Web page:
The slightly tighter than ‘normal’ focal length of a 50mm and the ability to zoom past the popular portrait lengths of 85mm, 105mm, and 135mm makes the 70-200mm makes a venerable option for not just portrait and sports photographers, but an essential lens in any photographer’s kit.
Back before the Contemporary/Art moment, there used to be a stigma when buying third-party lenses for your camera. Either you paid the high entry cost of first party lenses from Canon or Nikon or you settled with something that is ‘good enough’. Coming in at almost half the cost of Nikon NIKKOR 70-200mm f/2.8E FL ED VR lens, Tamron’s SP 70-200mm f/2.8 Di VC USD G2, is like settling for Don Cheadle when you couldn’t afford Terrence Howard – paying less for something better.
[REWIND: LYN SLATER – THE ACCIDENTAL ICON]
Dropping the ’80’s gold ring status symbol, Tamron’s “Human Touch” design was introduced by the SP 35mm f/1.8 DI VC USD and the SP 45mm f/1.8 DI VC USD. The design is characterized by smooth, graceful lines, larger and easier-to-use switches, and bolder font. The SP 70-200mm f/2.8 G2 follows suit with an almost uniform chassis save for the focus/zoom rings and the switches that control vibration control and auto-focus; Tamron went as far as recessing the tripod collar to keep within the ascetic (as it did for the 150-600mm f/5-6.3 DI VC USD G2).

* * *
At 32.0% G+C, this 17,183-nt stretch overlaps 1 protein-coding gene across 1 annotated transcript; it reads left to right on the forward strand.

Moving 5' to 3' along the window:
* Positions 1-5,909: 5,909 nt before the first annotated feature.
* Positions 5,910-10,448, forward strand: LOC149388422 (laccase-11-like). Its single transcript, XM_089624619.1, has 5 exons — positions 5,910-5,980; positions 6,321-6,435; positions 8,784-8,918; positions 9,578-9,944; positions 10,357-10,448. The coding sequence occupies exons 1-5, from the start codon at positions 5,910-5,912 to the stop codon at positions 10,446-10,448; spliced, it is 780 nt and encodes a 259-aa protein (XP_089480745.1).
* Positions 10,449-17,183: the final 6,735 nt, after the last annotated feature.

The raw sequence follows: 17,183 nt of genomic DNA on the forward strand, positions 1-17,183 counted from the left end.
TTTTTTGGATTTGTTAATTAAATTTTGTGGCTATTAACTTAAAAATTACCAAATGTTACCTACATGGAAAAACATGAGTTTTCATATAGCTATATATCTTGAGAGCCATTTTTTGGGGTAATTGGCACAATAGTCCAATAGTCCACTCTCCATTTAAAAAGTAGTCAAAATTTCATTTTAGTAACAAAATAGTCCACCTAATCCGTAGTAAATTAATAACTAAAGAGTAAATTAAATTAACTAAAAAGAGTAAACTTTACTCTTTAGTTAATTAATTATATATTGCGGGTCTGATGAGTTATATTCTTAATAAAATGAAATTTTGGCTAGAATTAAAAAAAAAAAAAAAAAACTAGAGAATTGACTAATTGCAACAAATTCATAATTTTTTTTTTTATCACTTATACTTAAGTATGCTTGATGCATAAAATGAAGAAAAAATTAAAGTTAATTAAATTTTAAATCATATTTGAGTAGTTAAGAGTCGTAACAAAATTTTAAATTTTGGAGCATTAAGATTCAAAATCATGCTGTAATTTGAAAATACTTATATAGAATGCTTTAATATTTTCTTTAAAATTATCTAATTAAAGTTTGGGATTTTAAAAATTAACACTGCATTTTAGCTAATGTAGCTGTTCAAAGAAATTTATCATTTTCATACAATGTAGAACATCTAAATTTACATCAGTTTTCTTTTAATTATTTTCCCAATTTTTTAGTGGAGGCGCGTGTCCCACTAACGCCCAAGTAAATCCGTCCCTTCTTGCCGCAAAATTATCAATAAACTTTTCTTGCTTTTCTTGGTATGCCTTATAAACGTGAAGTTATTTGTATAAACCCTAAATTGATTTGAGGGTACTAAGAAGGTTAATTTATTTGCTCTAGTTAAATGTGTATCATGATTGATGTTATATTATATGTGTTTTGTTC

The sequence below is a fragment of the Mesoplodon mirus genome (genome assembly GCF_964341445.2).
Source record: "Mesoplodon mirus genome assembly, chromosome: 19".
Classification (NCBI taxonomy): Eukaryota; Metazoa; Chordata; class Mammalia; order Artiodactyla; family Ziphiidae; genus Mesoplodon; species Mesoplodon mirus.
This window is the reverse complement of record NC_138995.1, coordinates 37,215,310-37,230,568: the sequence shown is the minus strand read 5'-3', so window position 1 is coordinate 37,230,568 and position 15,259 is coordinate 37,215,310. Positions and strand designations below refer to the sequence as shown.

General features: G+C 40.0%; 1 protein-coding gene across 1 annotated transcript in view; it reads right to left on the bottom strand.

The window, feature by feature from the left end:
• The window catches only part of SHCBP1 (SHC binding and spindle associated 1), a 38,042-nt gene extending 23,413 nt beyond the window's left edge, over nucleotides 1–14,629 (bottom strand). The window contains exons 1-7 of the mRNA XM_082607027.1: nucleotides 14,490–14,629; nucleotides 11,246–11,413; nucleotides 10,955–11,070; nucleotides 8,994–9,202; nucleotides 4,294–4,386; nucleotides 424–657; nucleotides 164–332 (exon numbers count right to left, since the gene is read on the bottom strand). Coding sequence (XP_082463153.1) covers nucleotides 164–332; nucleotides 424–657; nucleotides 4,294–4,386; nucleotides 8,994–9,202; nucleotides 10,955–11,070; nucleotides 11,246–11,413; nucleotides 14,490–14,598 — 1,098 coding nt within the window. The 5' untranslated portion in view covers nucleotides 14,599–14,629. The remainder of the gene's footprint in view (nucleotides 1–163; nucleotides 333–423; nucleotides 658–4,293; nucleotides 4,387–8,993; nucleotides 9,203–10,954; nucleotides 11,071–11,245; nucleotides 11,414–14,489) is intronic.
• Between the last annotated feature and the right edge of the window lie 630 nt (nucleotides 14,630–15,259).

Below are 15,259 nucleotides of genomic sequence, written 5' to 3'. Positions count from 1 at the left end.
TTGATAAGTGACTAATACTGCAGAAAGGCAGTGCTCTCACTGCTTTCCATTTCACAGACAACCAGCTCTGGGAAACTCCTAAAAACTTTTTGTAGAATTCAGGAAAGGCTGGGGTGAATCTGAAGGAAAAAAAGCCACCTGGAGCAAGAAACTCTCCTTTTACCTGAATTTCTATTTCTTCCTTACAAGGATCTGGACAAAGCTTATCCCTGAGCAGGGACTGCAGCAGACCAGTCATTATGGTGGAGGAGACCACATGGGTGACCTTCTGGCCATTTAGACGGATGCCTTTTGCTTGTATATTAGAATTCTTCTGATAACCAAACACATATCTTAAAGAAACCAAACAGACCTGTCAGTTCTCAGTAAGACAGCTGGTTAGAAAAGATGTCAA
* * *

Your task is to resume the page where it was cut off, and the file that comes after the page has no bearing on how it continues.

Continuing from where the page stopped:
Weighing in at 52.4 oz, the Nikon-mount SP 70-200mm f/2.8 G2 is nothing to scoff at. It’s slightly heavier than the NIKKOR 70-200mm f/2.8E FL, with the Canon-mount version coming in at half an ounce more. You will definitely feel the weight after a 10-hour wedding (specifically if you are used to shooting a bag-full of primes).
Although similar to Sigma’s contemporary design, Tamron’s attention to detail makes Sigma’s similar offerings look more utilitarian in comparison, often getting in the way of its own design. When wielding the G2 with my Hold Fast Moneymaker during the hustle of a wedding or an event, too often were the switches for manual focus and vibration reduction easily hit, unintentionally switching the settings to to something undesired.